Major disasters rightfully receive vast coverage. When the earth shakes like it did earlier this year in Japan or the entire Midwest is ravaged by spiraling winds as it was all spring, the devastation makes it easy to comprehend the magnitude of the loss.
But it turns out that the United States also loses nearly half a trillion per year from less drastic weather events. Subtler causes, such as rain and mild cold fronts, are a not-at-all-subtle drag on the economy.
New research indicates that routine weather events such as rain and cooler-than-average days can add up to an annual economic impact of as much as $485 billion in the United States.
The study, led by the National Center for Atmospheric Research (NCAR), found that finance, manufacturing, agriculture, and every other sector of the economy is sensitive to changes in the weather. The impacts can be felt in every state. “It’s clear that our economy isn’t weatherproof,” says NCAR scientist Jeffrey Lazo, the lead author. “Even routine changes in the weather can add up to substantial impacts on the U.S. economy.”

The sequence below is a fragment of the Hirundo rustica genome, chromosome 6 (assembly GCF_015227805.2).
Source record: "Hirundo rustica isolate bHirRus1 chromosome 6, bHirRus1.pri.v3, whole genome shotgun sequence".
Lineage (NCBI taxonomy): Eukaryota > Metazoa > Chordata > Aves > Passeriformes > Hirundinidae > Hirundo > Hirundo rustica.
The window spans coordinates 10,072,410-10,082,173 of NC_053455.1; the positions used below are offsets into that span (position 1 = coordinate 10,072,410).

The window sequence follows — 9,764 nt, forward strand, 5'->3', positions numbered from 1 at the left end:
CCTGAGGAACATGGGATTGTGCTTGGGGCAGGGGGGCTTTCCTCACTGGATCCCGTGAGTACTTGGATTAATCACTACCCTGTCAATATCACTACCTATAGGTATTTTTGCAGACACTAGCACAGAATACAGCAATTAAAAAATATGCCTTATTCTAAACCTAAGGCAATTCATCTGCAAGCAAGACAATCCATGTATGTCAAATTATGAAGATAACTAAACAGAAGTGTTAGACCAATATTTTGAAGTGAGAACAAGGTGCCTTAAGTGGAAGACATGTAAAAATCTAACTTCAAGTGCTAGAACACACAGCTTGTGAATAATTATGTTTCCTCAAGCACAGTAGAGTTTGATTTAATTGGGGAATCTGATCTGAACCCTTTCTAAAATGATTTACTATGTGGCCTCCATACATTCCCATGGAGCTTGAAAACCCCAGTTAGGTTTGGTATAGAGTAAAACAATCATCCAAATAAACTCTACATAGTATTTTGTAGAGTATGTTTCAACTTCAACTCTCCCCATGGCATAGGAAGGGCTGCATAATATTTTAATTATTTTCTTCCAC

A University Corporation for Atmospheric research (UCAR) release reports that this is the first study to apply quantitative economic analysis to estimate the weather sensitivity of the entire U.S. economy. The research could help policymakers determine whether it is worthwhile to invest in enhanced forecasts and other strategies that could better protect economic activity from weather impacts.
Maybe this will provide a little perspective the next time you think your day has been ruined just because you forgot your umbrella at home and got a little damp on the way to work.
At least precipitation didn’t cost you $485 billion.
(UPDATE: You can find this and other great risk-related posts in the latest edition of The Cavalcade of Risk.)